The Annunciation is an early Renaissance painting by Fra Angelico. This painting depicts a very famous and important moment of biblical moments, known by Christians as the time when Gabriel, the angel, went to Virgin Mary to inform her that she will somehow, soon conceive the baby Jesus. The Annunciation is a very important moment in biblical art due to to the ‘prelude to Christian’s Lord and Savior’ being present in the painting in a human form. So, the overall idea of the painting is very common and understood not only by Christians, but i would say by people globally because of this very important moment within religion. However, there are deeper meanings towards the characters and in particular, the presence of the angels.
Through researching into this painting and the variations of characters, i have discovered that both in Islamic and Christian surrounding art, sexualised representations of human bodies were basically completely forbidden. When characters were to be presented in a very sexualised form, the characters or characteristics would be completely eliminated. This is where my research into androgynous characters within Renaissance art is really considered. Angels, such as Gabriel here were the most androgynous figures presented in western art. The soft colours and curves within the walls are an obvious characteristic of Renaissance art and how they are brought forward to create a sort of gentleness for the intense theme that is on going. To go alongside this gentleness, angels would be made very androgynous or genderless to indicate their lack of sexual consciousness and from art historians comments, to possibly encourage the same to those of Christian faith.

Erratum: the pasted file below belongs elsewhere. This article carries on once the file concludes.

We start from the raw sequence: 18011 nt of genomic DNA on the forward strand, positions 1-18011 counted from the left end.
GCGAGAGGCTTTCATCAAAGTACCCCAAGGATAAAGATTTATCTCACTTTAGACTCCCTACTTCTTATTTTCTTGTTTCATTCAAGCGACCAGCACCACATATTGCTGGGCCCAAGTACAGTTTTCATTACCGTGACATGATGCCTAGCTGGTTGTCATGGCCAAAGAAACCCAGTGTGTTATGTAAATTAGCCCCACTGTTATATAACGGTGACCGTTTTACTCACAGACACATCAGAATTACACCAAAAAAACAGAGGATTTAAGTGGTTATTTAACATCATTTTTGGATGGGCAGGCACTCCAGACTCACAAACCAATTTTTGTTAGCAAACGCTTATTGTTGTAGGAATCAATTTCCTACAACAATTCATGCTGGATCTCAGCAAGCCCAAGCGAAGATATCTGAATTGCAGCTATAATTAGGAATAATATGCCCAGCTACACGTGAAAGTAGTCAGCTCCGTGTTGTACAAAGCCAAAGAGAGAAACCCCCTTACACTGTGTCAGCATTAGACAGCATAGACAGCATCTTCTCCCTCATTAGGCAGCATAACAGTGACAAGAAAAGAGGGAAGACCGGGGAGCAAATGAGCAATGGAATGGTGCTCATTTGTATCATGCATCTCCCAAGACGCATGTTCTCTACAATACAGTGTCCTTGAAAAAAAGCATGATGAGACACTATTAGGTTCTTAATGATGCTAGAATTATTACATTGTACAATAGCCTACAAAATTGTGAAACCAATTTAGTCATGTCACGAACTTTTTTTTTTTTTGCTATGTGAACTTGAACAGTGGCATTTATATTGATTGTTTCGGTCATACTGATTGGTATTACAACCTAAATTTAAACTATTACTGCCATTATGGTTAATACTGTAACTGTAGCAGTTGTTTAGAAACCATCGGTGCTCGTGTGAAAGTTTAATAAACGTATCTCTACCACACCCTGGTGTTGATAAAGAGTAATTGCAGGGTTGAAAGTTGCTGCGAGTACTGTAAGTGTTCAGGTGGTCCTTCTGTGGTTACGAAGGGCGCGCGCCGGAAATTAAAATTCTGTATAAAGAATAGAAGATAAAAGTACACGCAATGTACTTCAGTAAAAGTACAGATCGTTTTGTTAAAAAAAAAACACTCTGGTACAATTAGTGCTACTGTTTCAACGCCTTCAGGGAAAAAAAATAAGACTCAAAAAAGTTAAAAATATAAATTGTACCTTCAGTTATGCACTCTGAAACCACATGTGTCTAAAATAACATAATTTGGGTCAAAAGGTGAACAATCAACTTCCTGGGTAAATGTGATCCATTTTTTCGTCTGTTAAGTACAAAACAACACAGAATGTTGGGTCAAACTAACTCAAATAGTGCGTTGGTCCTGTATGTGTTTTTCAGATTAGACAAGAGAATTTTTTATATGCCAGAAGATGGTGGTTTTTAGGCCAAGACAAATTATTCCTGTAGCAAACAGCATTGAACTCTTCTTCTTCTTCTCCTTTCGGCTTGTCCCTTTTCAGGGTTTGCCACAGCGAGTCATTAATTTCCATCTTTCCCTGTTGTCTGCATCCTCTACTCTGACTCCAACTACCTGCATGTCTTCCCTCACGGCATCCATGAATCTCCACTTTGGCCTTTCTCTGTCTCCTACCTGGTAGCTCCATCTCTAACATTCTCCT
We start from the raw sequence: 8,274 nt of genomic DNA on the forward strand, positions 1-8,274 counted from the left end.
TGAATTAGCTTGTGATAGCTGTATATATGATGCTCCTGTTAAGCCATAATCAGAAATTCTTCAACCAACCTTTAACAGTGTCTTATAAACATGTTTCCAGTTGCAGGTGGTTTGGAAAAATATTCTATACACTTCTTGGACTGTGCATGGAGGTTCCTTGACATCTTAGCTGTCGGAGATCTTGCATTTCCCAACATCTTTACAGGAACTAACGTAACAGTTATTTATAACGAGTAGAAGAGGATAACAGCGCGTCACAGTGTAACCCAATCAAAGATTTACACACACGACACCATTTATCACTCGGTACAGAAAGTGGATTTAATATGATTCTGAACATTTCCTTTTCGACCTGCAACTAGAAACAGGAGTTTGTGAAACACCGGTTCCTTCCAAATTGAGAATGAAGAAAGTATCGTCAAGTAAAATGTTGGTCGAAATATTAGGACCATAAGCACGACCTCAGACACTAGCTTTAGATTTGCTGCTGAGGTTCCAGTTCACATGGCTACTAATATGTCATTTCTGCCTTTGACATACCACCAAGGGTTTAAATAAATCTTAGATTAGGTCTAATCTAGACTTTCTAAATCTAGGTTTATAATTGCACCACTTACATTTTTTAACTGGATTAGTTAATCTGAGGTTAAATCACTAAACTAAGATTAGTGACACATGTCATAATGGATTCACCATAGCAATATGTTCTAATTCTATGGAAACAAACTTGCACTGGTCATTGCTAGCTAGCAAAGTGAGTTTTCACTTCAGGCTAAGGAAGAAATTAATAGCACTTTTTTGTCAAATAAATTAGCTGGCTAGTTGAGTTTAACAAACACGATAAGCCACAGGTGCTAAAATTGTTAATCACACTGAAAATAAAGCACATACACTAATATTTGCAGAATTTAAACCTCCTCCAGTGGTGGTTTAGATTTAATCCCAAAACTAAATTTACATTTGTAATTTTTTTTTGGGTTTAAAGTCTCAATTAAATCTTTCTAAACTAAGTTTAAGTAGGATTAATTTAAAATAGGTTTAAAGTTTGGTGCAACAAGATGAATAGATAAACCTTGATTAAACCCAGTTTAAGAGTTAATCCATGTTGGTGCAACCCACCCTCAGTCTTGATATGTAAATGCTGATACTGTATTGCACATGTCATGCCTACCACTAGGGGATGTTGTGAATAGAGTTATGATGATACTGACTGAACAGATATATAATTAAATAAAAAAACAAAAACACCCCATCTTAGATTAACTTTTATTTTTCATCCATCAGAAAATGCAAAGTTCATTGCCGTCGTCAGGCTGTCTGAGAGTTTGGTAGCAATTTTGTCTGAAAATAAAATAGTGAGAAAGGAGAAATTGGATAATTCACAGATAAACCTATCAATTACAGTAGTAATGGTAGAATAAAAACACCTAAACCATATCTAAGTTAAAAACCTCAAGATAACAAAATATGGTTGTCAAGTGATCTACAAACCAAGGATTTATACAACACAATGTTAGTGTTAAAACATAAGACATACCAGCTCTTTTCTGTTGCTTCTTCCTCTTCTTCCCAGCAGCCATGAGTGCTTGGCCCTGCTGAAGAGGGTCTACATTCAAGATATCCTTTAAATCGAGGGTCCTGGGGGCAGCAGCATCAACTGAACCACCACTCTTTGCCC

I think the painting is really strong in suggesting an atmosphere from this moment in biblical art with how it has been painted. The stillness of the image highlights how Mary would have felt with the news and how careful the angel, Gabriel would have been delivering it. Mary does not seem to look troubled which also highlights this mood of gentleness and softness, if anything her expression seems accepting. I also really like how the colours are so delicate and pale and reflect one another in each outfit or location point. For example, the angel’s robe subtly coordinates with Mary’s headband or how Mary’s top half blends against the background wall. Overall, the entire mood of the painting acts still with movement with a really calming presence; another reflection upon typical Renaissance art. I should take this along with the idea of androgyny into consideration and possibly look further into androgyny throughout the Renaissance.